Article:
Port of Cork: The existing container facility at Tivoli was formerly connected by rail, but had fallen into disuse. It was disconnected as improvements were made to the Cork – Midleton line, to avoid the installation of expensive signalling infrastructure. Since then, the layout of the Tivoli container yard has been reconfigured and the Port Authority advises that the re-introduction of a rail siding would not be feasible. The terminal at Marino Point was previously rail connected for the transport of ammonia for use in the manufacture of fertiliser, but it is no longer in use and has been disconnected from the adjacent Cork-Cobh line. The Port of Cork does not currently own the site, but subject to purchase by a relevant body, it would be theoretically possible to construct a new rail link to the site on the port side of the railway line. The feasibility of Marino Point for rail freight is however being kept under review by the port authority. Shannon-Foynes: Shannon-Foynes port is by far the busiest bulk port in the country. The reason for such focused activity in the Shannon estuary is the proximity of two key installations: Moneypoint Power Station and Aughinish Alumina. The vast majority of bulk product associated with these plants (coal, bauxite and alumina) is conveyed directly to the port. The rail link to the deepwater facility at Foynes in disused: a previous study estimated that it would cost in excess of €30m to re-open the line. Northern Ireland: Ports in Northern Ireland have not catered for rail-freight activity for many years. The Port of Derry and Port of Larne formerly catered for freight with dedicated sidings, but these have fallen into disuse, and there are no LoLo sailings from these ports. Belfast Port also had extensive sidings at the western piers, but these now have alternative uses. Furthermore, the provision of a spur from the

rail line (on the section between Belfast Central to Yorkgate) to serve the principal quays in Belfast Harbour would be difficult and very costly as the rail line is now separated from the port by the M2 motorway. These factors suggest that there is unlikely to be a feasible proposal for rail freight services to Northern Irish ports in the near future. 11.6.4 Overview Iarnród Éireann’s capacity to maintain existing traffics will be affected by the need to replace life-expired rolling stock. This may result in higher depreciation and other charges that my render some existing traffics un-commercial. With regard to new traffics, some may require investment in new infrastructure if they are to be obtained e.g. through new rail facilities at ports. It is also clear that some traffics could prove to be un-commercial in the sense of incurring operating losses. However, in contrast, it is possible that carriage of these traffics by rail could provide an economic if not financial rate of return. The problem is that there is no means at present by which traffics that are economic can be diverted too the rail system. The realisation of some opportunities for increasing the carriage of goods by rail in Ireland is likely to require public funding support.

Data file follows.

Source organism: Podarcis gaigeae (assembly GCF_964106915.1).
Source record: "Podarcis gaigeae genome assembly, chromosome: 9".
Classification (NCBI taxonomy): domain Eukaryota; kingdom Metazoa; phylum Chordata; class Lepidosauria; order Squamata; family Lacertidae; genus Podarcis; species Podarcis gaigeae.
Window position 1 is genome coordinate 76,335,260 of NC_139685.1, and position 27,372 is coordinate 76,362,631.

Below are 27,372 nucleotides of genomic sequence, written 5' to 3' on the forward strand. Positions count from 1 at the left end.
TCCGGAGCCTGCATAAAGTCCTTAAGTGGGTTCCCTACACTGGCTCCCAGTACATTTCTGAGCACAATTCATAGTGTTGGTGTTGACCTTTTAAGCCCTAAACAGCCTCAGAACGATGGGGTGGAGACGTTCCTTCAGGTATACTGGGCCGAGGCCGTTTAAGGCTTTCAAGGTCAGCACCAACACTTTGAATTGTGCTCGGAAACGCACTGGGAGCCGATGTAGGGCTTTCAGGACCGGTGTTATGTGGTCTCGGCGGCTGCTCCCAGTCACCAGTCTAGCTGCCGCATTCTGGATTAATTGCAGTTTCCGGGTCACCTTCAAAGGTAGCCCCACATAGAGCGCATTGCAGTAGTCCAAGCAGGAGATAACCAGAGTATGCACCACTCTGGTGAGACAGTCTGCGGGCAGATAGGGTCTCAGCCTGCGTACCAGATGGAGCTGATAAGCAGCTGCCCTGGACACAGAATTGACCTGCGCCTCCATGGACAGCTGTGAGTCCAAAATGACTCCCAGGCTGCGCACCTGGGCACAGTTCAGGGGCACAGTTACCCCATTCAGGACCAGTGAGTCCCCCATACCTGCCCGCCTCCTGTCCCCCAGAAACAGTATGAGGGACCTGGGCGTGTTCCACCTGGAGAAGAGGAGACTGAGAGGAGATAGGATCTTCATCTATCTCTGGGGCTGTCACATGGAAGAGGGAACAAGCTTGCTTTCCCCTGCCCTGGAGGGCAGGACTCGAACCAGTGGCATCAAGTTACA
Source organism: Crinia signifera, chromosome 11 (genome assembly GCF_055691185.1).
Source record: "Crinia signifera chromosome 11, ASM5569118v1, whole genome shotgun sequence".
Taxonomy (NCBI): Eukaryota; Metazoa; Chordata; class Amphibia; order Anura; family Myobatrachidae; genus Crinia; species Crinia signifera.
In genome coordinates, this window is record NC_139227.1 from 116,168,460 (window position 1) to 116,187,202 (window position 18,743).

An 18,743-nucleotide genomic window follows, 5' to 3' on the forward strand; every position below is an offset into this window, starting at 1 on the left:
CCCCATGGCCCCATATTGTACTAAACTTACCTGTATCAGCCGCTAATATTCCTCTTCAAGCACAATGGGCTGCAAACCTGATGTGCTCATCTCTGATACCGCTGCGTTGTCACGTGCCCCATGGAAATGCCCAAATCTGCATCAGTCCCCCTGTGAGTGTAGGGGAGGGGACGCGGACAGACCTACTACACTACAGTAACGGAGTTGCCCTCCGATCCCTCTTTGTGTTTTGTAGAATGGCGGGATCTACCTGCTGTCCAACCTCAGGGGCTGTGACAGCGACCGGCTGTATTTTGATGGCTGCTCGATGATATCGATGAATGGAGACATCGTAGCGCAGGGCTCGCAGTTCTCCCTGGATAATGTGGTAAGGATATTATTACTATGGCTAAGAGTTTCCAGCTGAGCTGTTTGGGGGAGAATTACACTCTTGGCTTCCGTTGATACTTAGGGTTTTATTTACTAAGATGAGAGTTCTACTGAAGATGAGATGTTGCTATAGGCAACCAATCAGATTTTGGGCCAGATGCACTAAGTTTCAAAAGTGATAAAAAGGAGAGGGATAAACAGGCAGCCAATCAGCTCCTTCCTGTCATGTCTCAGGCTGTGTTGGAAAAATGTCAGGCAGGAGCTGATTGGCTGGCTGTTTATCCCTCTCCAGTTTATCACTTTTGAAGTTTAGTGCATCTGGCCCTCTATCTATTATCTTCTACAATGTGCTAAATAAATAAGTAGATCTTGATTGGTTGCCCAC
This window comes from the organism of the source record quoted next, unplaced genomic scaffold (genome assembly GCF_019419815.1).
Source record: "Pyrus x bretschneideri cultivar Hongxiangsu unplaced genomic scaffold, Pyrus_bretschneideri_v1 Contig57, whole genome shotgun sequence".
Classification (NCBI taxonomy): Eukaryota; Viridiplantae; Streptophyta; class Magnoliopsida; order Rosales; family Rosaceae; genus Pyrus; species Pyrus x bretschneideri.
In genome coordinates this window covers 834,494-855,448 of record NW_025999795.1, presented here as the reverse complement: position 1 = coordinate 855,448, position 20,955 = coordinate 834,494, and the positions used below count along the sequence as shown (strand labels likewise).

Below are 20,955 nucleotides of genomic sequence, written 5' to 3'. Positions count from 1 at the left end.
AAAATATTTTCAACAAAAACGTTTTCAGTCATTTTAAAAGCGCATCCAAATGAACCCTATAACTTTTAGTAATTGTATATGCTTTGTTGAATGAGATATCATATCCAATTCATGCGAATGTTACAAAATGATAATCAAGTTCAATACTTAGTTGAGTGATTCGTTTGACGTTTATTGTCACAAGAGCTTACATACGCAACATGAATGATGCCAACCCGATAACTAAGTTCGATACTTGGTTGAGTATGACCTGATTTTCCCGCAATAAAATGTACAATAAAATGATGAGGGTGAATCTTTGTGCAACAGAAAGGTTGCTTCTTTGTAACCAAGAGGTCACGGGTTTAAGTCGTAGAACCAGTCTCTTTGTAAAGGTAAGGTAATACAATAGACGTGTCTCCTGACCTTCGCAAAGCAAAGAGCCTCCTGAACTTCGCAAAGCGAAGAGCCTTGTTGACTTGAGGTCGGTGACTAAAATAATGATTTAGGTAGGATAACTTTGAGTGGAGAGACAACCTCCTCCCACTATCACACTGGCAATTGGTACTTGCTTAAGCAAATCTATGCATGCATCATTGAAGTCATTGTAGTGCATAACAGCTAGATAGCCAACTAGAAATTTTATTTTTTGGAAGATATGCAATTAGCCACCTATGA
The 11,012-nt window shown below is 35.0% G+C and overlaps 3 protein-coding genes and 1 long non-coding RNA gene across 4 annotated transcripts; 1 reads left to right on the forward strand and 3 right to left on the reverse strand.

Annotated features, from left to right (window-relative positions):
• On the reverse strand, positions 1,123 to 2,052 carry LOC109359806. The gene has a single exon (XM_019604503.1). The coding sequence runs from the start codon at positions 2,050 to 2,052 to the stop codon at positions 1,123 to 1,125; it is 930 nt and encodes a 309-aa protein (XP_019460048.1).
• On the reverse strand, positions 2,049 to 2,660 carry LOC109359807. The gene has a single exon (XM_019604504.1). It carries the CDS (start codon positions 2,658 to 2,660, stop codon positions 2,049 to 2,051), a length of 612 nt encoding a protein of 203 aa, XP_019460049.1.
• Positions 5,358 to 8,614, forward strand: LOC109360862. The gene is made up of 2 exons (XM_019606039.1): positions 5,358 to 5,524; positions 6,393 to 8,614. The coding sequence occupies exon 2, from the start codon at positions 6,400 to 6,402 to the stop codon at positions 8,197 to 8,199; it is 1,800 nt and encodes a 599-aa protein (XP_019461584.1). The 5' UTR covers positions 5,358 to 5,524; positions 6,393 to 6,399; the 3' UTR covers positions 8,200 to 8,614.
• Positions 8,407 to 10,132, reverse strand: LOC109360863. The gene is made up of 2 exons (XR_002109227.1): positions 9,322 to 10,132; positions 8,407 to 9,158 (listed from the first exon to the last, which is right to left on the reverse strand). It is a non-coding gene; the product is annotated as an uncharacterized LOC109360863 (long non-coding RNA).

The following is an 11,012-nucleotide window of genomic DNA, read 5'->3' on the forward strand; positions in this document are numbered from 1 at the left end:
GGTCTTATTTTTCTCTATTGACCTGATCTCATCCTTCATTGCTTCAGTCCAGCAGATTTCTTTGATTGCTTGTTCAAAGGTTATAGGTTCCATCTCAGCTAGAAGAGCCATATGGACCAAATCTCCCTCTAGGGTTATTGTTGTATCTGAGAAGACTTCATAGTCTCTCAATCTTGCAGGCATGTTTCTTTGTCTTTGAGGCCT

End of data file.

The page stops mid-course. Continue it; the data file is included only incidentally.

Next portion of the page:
184

11.7 The Case for Public Funding of Rail Freight
11.7.1 Benefits of Developing Rail Freight Services Opportunities may arise to develop rail freight, and this may be seen as a desirable objective firstly because as the costs of climate change rise, the economic benefits of using rail freight will grow. For certain traffics, these benefits may then outweigh the costs of providing services, so that the use of the rail mode over road freight haulage should be favoured. Public funding support for rail is typically justified on the basis of the lower external costs associated with carrying freight by rail when compared to road. A 2008 report53 from the EU sought to provide guidance on quantifying the extent of the costs for both rail and road: the difference in the external costs between the modes provides a rational, economic basis for justifying a subvention to rail freight. Quantifying the external costs of a given freight activity is a complex task and varies widely depending on such factors as average loading, engine type, and environmental conditions. Box 11.1 quantifies the external costs of completing a hypothetical freight operation by road or by rail. A key assumption is that the journey conditions are in line with the average conditions in Europe. Furthermore, the costs of congestion have been excluded from the calculations: a factor that would significantly increase the external cost of road transport in many situations. Box 11.1 shows the external costs associated with carrying 400,000 tonnes of ore per annum from a mine to a port facility over a distance of 80km. The external costs of transportation, over the 15
53

year life of the mine are €5.6m for rail and €8.6m for road. Thus, a subvention of €2.9m (in year 2000 prices) towards facilitating transport by rail could be economically justified. Table 11.6: External Costs of transporting 400,000 tones by road vs. rail (Yr 2000 Prices and excluding congestion benefits)